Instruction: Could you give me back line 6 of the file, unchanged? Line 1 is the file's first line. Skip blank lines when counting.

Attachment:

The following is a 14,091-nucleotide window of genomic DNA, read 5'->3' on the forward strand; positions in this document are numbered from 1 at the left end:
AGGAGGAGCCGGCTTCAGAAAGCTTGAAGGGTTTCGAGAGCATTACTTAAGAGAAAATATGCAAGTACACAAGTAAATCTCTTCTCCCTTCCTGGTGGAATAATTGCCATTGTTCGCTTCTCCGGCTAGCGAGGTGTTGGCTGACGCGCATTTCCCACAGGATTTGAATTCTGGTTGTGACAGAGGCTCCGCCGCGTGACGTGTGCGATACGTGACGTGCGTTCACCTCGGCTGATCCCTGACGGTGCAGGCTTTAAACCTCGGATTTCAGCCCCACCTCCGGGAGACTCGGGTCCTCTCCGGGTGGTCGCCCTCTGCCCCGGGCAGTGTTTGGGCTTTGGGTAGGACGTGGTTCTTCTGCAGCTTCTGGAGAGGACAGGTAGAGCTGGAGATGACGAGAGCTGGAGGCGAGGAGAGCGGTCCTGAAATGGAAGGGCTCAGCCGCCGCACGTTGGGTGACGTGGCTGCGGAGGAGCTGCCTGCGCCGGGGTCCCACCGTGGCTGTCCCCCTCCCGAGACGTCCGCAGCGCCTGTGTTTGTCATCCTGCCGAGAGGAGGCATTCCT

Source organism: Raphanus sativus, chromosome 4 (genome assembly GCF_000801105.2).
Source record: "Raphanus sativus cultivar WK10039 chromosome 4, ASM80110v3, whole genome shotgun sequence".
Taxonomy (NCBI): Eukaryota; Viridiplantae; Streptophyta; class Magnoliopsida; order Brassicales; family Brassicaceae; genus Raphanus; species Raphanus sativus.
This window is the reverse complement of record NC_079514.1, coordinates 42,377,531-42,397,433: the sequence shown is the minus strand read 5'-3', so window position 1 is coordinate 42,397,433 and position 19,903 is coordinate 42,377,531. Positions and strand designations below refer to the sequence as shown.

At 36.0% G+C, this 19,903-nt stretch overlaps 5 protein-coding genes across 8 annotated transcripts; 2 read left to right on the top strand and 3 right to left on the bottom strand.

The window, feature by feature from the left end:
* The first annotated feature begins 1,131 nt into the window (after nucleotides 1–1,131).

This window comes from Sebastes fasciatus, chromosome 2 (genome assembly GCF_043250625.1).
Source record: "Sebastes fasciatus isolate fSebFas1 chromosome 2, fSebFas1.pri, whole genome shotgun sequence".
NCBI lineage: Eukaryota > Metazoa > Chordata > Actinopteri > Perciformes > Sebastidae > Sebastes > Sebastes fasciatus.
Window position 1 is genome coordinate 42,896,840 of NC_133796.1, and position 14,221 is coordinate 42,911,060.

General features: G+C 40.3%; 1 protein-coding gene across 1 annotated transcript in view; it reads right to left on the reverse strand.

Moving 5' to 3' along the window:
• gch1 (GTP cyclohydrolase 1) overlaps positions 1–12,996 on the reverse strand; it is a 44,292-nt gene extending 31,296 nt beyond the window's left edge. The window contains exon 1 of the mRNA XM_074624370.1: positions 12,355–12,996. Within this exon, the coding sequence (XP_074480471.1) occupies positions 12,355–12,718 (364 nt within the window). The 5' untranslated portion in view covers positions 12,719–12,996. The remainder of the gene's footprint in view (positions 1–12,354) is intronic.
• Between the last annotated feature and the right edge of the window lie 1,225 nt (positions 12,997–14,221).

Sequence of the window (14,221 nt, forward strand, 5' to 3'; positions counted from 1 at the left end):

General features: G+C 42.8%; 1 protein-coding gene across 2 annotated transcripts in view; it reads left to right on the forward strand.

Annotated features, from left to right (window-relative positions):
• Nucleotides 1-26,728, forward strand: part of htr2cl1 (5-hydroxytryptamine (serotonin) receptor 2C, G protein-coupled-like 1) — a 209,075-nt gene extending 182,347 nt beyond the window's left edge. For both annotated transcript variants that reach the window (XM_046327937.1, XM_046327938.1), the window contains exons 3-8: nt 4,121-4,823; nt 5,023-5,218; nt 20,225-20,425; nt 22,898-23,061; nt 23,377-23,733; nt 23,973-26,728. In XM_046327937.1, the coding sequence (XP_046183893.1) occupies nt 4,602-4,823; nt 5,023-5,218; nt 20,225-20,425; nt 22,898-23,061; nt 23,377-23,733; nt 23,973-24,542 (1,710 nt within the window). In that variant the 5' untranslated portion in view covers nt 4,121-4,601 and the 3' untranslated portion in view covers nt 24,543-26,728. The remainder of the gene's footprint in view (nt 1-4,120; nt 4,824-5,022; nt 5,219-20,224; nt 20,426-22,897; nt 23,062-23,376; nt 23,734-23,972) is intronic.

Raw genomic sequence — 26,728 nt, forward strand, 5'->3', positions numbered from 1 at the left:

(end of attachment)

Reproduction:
This window is the reverse complement of record NC_079514.1, coordinates 42,377,531-42,397,433: the sequence shown is the minus strand read 5'-3', so window position 1 is coordinate 42,397,433 and position 19,903 is coordinate 42,377,531. Positions and strand designations below refer to the sequence as shown.